Scandinavian budget carrier Norwegian Air Shuttle has hit back at US opposition to its plans to operate transatlantic flights through an Irish subsidiary, accusing US airlines of trying to stifle competition and prevent the onset of lower fares across the Atlantic.
Speaking to Runway Girl Network, Norwegian chief executive Bjorn Kjos said that attempts by American Airlines, Delta Air Lines, United Airlines, US Airways and Airlines for America (A4A) to persuade the US Department of Transportation (DOT) to deny his carrier’s application to serve points in the USA through what they describe as “a shell company in Ireland” are borne out of a fear of competition.
“Why do they try to stop us? Because nobody likes competition,” says Kjos. He denies allegations from the US carriers in their DOT filing that Norwegian’s plan to establish an Irish company known as Norwegian Air International (NAI) to take over its long-haul operations is an attempt to “avoid the social laws of Norway – allowing NAI to provide lower wages and less desirable working conditions”.
Says Kjos: “US carriers told the DOT that Norwegian is hiring pilots at 50% of the salaries they have to pay – we’re hiring ex-KLM pilots and they don’t work for peanuts.”
He adds that the reason Norwegian has applied for an Irish air operator’s certificate (AOC) is to make it easier for it to serve markets in the Far East – Ireland is a European Union member state whereas Norway is not. The carrier already serves points in the USA from Oslo, but plans later this year to launch low-cost flights from London Gatwick to New York, Fort Lauderdale and Los Angeles.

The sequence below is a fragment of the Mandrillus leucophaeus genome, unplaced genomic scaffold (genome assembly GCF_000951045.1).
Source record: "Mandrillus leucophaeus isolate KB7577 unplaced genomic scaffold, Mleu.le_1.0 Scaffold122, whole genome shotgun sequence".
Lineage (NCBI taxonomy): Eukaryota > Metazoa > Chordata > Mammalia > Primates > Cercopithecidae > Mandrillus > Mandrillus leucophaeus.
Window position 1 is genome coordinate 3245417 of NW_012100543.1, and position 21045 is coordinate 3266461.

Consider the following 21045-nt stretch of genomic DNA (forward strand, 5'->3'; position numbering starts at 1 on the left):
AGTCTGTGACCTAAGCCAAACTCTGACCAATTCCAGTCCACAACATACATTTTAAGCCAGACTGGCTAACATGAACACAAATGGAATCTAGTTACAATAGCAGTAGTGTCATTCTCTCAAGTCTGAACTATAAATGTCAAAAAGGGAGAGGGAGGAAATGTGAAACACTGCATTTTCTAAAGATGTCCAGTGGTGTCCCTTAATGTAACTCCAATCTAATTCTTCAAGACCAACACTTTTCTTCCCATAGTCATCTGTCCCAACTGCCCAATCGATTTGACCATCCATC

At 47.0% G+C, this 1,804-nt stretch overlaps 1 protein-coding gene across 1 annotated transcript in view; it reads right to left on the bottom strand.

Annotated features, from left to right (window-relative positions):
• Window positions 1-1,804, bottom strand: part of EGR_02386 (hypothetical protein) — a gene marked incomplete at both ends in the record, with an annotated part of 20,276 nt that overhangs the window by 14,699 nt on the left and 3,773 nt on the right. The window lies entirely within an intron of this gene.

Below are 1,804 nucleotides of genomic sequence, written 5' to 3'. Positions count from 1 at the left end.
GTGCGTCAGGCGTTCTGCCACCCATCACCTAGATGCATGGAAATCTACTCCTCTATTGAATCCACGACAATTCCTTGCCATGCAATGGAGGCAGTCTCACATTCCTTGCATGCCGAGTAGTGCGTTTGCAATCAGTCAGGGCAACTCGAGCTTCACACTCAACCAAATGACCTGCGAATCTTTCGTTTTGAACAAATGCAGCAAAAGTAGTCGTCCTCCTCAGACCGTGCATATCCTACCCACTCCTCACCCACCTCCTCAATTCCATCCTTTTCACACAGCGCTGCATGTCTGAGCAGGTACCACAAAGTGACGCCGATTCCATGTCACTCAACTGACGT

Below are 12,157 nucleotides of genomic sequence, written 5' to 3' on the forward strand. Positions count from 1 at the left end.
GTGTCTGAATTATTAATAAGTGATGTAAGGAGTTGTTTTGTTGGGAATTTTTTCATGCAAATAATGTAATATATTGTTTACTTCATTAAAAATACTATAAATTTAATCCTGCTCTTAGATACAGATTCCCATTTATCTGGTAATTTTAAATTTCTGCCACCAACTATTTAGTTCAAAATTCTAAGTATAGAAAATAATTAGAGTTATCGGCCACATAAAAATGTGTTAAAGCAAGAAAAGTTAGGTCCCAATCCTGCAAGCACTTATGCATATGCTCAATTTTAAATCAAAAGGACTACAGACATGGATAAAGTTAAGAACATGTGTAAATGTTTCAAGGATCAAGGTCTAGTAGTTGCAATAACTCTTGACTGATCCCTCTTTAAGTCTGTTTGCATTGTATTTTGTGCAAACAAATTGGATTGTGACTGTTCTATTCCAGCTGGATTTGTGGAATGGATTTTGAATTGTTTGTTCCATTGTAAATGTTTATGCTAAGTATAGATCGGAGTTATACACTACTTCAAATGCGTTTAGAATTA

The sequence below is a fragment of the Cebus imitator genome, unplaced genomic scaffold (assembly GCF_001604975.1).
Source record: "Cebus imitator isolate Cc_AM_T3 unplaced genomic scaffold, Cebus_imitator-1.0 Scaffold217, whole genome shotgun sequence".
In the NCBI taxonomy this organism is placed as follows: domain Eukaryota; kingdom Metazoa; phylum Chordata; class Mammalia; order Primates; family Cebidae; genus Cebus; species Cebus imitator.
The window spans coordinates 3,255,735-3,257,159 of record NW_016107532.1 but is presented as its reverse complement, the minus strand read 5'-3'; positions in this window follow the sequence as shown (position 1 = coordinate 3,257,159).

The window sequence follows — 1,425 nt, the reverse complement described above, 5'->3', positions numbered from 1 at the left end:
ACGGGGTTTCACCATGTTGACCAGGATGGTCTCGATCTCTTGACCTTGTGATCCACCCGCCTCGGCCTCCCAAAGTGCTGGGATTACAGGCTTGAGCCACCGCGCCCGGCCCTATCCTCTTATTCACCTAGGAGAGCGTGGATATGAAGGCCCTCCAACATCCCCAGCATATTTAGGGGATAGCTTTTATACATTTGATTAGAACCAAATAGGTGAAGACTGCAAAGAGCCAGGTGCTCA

Kjos says he hopes to find out whether the Irish AOC application has been successful “very soon”.
So far the low-cost model has not successfully been applied to the long-haul market on a wide scale, something that Kjos believes is about to change as fuel-efficient widebodies such as the Boeing 787 make it a more attractive option.
Irish budget carrier Ryanair has expressed an interest in entering the long-haul market in the past but has yet to go beyond talking about it. Kjos says he expects US carriers to oppose possible future long-haul plans by other European low-cost operators as well. Ryanair itself is no stranger to controversy over its interpretation of labour laws, and has faced fines in the past for employing crew based in France under Irish labour laws.
“[US airlines] are afraid of competition over the Atlantic. They think if they can stop Norwegian they can keep up the high prices,” he says.
United Airlines declines to comment beyond what it states in its DOT filing, while American is referring all queries to A4A. An A4A spokesman would not comment beyond the following statement: “We want the authorities to fulfill their responsibility to ensure that competition is fair and on a level playing field, and that airline services comply with applicable international agreements.”
If Kjos’s theory on how the long-haul low-cost market will develop over the coming years is to be believed, legacy carriers may well have good reason to be concerned. Addressing delegates at the Runways UK conference in London on 16 January, Kjos said that aircraft such as the 787 will do for the long-haul low-cost market what the arrival of Boeing 737s and Airbus A320s did for the short-haul budget market in the 1990s.
“No, we will not be alone…Wait and see how long it takes for Ryanair to come after us – most of them will come and they’ll create volume,” he says. “Open the sky, let everyone compete – those that can compete will compete and those that can’t will die.”